Emily Sura

is 16 years old and from Connecticut. Creating art has been one of her biggest passions ever since she can remember. It has always been therapeutic and relaxing for her. Emily enjoys using multiple different techniques to create a variety of work. One of her favorite things in life is the beauty of nature, so a lot of her art is based on the world that is around her. She also loves to draw different faces that seem to come to life as she creates them. Emily has recently started working with clay and making ceramic pieces. She finds 3D ceramic pieces very interesting because you can physically and metaphorically feel the art. She feels that they provide an opportunity for the artist to truly bring the art to life. Making artwork of any kind has always been a way to express herself, document life, and sometimes even a way to distract herself from life.

Curator Statement:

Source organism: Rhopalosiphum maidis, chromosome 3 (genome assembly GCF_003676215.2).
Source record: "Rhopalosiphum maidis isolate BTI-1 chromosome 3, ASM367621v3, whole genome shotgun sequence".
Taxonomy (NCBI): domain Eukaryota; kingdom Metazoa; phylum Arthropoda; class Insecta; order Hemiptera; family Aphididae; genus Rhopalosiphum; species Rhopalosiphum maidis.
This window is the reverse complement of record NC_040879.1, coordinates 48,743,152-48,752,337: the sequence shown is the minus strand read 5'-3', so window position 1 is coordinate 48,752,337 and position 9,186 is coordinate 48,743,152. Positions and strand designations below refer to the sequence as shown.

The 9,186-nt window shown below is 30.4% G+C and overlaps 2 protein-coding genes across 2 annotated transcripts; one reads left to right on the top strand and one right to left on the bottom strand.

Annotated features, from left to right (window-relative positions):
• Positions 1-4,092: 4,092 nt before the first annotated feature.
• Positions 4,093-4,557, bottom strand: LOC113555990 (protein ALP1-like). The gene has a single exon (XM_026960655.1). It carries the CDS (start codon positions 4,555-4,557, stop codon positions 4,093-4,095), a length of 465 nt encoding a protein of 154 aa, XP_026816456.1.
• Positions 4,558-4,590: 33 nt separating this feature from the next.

Emily Sura (Connecticut, 2006) has been drawing as long as she can remember and picked up oils just as early. At her first solo exhibition Emily shows great promise with her mostly modest size paintings which are tight and focused. At the Wall in the Brick Art Store the artist shows oil paintings as well as drawings on paper inspired by what surrounds her.

Her portraits, painted from source materials but also from memory, show a disregard for the overly clean imagery of our Instagram age. Her portrait of Marilyn Monroe (4×6“) for instance, though from different source material, has a similar knack of showing the Mega Star as a human rather than the act we are accustomed to, just as Richard Avadon‘s famous photograph.

The artist has a certain affinity for the eyes of her subjects and has taken that to the next step when she paints eyes as a subject matter, and in a specifically striking, mostly monochromatic painting(8×8“), she paints an eye upside down reminding us of the process of looking at itself.

The lead image of the exhibition, a landscape painting of one of the nature lover‘s favorite spots near her home in Connecticut, Emily shows us a bucolic sunset over fields and woods, the sky though, is ominously dissected by power lines old and new, giving the local, intimate experience within nature another angle. Ms. Sura also explores the psychological aspect of the landscape, which is certainly very mature for such a young artist, by changing the realistic color scheme into something more psychedelic and charged.

-Martin Ogolter, Artist